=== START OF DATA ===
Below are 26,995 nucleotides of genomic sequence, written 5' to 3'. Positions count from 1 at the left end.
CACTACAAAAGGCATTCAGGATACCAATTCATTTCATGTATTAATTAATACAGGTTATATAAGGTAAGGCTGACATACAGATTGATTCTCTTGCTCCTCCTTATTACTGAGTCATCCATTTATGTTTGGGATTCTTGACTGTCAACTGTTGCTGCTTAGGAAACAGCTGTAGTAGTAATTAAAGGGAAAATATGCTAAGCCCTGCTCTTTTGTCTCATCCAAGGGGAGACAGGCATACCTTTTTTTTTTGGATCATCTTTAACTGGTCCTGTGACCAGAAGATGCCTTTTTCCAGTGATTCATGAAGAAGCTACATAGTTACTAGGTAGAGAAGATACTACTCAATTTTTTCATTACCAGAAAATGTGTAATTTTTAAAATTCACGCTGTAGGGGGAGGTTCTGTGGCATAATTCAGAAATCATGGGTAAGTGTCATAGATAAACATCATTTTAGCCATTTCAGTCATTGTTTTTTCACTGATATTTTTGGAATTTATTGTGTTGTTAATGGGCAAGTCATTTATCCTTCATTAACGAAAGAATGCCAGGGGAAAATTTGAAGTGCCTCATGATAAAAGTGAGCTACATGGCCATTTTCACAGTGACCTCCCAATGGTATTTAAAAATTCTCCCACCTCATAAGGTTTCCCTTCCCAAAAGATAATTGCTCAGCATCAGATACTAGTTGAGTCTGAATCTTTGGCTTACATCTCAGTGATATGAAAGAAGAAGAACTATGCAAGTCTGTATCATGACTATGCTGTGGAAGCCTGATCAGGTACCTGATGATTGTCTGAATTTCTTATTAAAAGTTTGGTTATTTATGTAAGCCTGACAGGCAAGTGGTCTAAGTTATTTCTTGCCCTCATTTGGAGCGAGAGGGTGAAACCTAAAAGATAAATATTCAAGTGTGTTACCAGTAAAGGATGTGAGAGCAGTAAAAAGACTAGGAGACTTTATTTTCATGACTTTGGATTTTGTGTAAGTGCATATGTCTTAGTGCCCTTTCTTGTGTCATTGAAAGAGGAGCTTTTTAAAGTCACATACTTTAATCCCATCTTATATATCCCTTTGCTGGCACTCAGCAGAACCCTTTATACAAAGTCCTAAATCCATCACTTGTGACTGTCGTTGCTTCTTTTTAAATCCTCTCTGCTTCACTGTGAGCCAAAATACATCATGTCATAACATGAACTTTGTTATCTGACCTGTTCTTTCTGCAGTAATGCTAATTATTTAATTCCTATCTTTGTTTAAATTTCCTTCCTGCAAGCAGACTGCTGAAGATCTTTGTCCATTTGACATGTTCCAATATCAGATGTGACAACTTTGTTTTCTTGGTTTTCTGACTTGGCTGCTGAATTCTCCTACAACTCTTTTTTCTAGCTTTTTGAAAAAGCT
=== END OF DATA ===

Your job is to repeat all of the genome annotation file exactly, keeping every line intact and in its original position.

Below are 26,995 nucleotides of genomic sequence, written 5' to 3'. Positions count from 1 at the left end.
CACTACAAAAGGCATTCAGGATACCAATTCATTTCATGTATTAATTAATACAGGTTATATAAGGTAAGGCTGACATACAGATTGATTCTCTTGCTCCTCCTTATTACTGAGTCATCCATTTATGTTTGGGATTCTTGACTGTCAACTGTTGCTGCTTAGGAAACAGCTGTAGTAGTAATTAAAGGGAAAATATGCTAAGCCCTGCTCTTTTGTCTCATCCAAGGGGAGACAGGCATACCTTTTTTTTTTGGATCATCTTTAACTGGTCCTGTGACCAGAAGATGCCTTTTTCCAGTGATTCATGAAGAAGCTACATAGTTACTAGGTAGAGAAGATACTACTCAATTTTTTCATTACCAGAAAATGTGTAATTTTTAAAATTCACGCTGTAGGGGGAGGTTCTGTGGCATAATTCAGAAATCATGGGTAAGTGTCATAGATAAACATCATTTTAGCCATTTCAGTCATTGTTTTTTCACTGATATTTTTGGAATTTATTGTGTTGTTAATGGGCAAGTCATTTATCCTTCATTAACGAAAGAATGCCAGGGGAAAATTTGAAGTGCCTCATGATAAAAGTGAGCTACATGGCCATTTTCACAGTGACCTCCCAATGGTATTTAAAAATTCTCCCACCTCATAAGGTTTCCCTTCCCAAAAGATAATTGCTCAGCATCAGATACTAGTTGAGTCTGAATCTTTGGCTTACATCTCAGTGATATGAAAGAAGAAGAACTATGCAAGTCTGTATCATGACTATGCTGTGGAAGCCTGATCAGGTACCTGATGATTGTCTGAATTTCTTATTAAAAGTTTGGTTATTTATGTAAGCCTGACAGGCAAGTGGTCTAAGTTATTTCTTGCCCTCATTTGGAGCGAGAGGGTGAAACCTAAAAGATAAATATTCAAGTGTGTTACCAGTAAAGGATGTGAGAGCAGTAAAAAGACTAGGAGACTTTATTTTCATGACTTTGGATTTTGTGTAAGTGCATATGTCTTAGTGCCCTTTCTTGTGTCATTGAAAGAGGAGCTTTTTAAAGTCACATACTTTAATCCCATCTTATATATCCCTTTGCTGGCACTCAGCAGAACCCTTTATACAAAGTCCTAAATCCATCACTTGTGACTGTCGTTGCTTCTTTTTAAATCCTCTCTGCTTCACTGTGAGCCAAAATACATCATGTCATAACATGAACTTTGTTATCTGACCTGTTCTTTCTGCAGTAATGCTAATTATTTAATTCCTATCTTTGTTTAAATTTCCTTCCTGCAAGCAGACTGCTGAAGATCTTTGTCCATTTGACATGTTCCAATATCAGATGTGACAACTTTGTTTTCTTGGTTTTCTGACTTGGCTGCTGAATTCTCCTACAACTCTTTTTTCTAGCTTTTTGAAAAAGCT